Another way of looking at this is though is in creating capacity.  More can be done, or the same done faster – which creates benefits along the process.   

For example, let’s consider an accounts payable process in an organisation in which it takes one person nearly all month to receive, log, verify and manage the authorisation of supplier invoices.  The whole process could be automated at a fraction of the cost of human effort – but there will still be tasks that the employee is needed for, so it’s difficult to make a case purely on headcount saving.

However, the time freed up could be deployed to help the accounts receivable team.   This additional capacity could result in a reduction in debtor days – a significant cash benefit to the business.  

In addition, the junior team member could also take on other tasks across the small finance team – releasing a more senior team member to work on planning and budgeting.  This, combined with the learning from automating the process, could help the senior team member to identify more areas where process automation could help the business – for example automating sales administration, creating additional capacity to win more business.

Ultimately, taking the plunge on a single process based on marginal head-count savings could open up significant savings and capacity increases across the business.   The cost-saving on head-count alone may have been marginal – the overall return on investment would end up enormous.

Return on Investment

McKinsey cite the major benefit in 16 case-studies that they examined as between 30% and as much as 200% Return on Investment (ROI).   This ties in with our experience – ROI based purely on cost-savings on initial processes can be marginal (30-40%), but the ROI of a programme grows as the scope expands – an overall 200% ROI across a series of processes might be conservative.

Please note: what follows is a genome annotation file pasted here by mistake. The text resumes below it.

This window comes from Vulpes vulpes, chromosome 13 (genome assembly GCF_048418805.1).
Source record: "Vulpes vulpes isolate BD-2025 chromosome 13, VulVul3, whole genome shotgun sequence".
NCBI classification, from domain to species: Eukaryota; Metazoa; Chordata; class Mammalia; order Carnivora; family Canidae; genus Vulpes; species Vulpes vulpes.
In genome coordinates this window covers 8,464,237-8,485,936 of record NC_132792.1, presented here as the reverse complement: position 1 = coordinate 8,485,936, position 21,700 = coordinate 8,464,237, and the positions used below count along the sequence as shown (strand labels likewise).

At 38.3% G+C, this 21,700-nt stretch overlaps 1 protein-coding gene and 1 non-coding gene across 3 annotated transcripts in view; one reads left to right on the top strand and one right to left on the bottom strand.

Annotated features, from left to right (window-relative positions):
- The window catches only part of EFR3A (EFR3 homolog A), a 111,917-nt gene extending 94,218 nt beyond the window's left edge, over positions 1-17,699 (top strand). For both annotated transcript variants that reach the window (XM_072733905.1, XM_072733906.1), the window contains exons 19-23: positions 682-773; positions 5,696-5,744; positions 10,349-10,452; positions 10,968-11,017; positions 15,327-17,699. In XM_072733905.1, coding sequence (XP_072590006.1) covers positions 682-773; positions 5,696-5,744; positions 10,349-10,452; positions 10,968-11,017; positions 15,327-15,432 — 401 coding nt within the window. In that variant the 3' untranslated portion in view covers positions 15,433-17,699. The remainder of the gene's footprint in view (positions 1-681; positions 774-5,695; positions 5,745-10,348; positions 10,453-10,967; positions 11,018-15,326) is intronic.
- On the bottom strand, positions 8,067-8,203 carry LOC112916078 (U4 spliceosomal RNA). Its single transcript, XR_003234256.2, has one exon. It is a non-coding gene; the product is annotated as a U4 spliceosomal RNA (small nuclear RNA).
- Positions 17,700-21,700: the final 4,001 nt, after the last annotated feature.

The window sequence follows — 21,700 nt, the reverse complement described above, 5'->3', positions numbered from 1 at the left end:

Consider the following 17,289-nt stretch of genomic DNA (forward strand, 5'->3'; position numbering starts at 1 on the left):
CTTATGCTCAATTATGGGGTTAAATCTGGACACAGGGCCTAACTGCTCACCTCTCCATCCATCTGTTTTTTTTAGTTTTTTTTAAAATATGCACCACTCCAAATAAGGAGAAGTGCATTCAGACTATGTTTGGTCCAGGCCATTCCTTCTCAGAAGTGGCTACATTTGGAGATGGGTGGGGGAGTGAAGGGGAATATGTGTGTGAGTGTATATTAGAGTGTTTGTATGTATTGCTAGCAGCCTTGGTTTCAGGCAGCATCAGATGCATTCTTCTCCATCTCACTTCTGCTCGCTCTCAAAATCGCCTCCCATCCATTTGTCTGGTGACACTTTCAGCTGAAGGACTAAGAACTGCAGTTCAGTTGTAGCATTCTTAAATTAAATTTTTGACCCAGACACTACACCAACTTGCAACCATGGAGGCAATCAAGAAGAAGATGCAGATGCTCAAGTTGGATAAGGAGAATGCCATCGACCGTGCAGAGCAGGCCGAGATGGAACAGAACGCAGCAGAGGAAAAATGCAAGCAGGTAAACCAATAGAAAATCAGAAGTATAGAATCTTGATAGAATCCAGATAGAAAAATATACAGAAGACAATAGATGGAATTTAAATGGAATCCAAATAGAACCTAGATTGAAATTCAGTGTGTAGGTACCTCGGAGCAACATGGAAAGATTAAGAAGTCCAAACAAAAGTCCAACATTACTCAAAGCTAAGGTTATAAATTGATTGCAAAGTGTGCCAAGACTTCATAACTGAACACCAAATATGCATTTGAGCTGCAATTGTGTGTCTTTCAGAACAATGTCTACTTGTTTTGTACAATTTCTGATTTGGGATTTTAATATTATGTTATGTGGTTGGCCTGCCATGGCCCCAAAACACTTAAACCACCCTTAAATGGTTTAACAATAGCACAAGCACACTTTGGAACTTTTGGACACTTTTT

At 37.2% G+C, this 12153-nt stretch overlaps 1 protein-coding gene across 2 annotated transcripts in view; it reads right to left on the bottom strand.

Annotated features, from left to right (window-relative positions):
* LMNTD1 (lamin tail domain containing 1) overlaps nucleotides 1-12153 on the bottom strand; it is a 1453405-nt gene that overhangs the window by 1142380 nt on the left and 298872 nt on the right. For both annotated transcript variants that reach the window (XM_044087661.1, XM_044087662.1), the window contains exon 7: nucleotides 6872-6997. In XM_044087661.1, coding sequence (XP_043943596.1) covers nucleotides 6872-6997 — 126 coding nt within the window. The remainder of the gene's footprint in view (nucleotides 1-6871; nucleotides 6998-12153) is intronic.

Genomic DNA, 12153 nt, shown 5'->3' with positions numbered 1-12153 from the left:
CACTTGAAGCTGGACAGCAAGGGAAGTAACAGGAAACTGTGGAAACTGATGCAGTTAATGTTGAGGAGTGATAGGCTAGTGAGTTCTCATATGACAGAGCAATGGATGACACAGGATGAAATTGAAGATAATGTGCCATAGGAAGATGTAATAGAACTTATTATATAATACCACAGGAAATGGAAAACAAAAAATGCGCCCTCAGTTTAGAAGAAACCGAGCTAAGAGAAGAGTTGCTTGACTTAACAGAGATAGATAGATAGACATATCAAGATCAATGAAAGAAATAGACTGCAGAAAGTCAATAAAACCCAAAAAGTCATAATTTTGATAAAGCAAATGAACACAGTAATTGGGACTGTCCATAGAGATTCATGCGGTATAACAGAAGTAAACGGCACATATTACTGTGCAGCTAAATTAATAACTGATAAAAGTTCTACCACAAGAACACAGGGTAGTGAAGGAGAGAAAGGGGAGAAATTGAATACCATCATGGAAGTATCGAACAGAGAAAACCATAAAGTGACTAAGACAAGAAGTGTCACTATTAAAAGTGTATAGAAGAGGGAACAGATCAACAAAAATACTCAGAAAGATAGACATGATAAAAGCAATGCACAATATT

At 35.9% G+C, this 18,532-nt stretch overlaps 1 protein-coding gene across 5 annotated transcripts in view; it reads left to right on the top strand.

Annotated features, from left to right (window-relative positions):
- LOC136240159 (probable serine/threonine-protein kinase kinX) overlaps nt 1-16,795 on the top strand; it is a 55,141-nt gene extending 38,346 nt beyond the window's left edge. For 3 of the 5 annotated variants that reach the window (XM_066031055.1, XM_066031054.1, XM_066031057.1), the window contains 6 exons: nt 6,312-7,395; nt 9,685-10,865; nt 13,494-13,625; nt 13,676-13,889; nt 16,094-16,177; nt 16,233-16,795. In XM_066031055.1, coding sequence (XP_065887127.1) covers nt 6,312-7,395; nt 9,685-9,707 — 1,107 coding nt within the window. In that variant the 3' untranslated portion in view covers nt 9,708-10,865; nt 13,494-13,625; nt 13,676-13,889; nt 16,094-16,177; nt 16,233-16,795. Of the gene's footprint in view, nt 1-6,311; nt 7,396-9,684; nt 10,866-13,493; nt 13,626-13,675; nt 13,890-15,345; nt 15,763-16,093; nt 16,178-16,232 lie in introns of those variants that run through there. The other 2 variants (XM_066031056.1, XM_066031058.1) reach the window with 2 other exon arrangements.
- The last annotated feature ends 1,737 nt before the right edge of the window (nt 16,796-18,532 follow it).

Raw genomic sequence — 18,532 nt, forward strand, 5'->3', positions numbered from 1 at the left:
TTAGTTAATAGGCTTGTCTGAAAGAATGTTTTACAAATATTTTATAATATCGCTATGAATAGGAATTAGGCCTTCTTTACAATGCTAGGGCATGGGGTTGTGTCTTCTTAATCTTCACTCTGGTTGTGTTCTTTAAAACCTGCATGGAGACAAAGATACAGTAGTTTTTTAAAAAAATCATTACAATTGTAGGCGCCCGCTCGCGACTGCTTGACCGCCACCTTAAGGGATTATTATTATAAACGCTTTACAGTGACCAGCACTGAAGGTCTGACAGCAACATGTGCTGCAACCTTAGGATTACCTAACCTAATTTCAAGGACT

As we discuss in “What’s the Real Cost of Repetitive Back Office Tasks?“, in the longer term process automation will mean that humans will have more interesting work.

Previous waves of industrial and technological revolution have made jobs uninteresting and deskilled.  Our experience and the evidence that we’ve witnessed is that it’s not whole jobs that will be lost, but parts of jobs – the boring parts – and work can be reassembled into different types of jobs that allow humans to use the skills that make them human.  Their ability to innovate, make judgements, form relationships, etc.


Of course, these ROI scenarios sound great, but are they realistic? Well, yes, but it entirely depends on the organisation.  To achieve large scale headcount savings, the first question is whether you have adequate resources to invest in the project and do you have support from senior leadership?

It’s very possible to achieve savings and benefits quickly – at individual process level.  Identifying candidate processes, delivering benefit quickly and learning about the possibilities has a number of benefits.  It creates credibility, it builds knowledge, it releases resource to identify additional opportunities and it can scale fast.  

Starting small, learning fast and delivering quickly makes it possible to scale faster – with no risk.

Find out more about our approach: Process Automation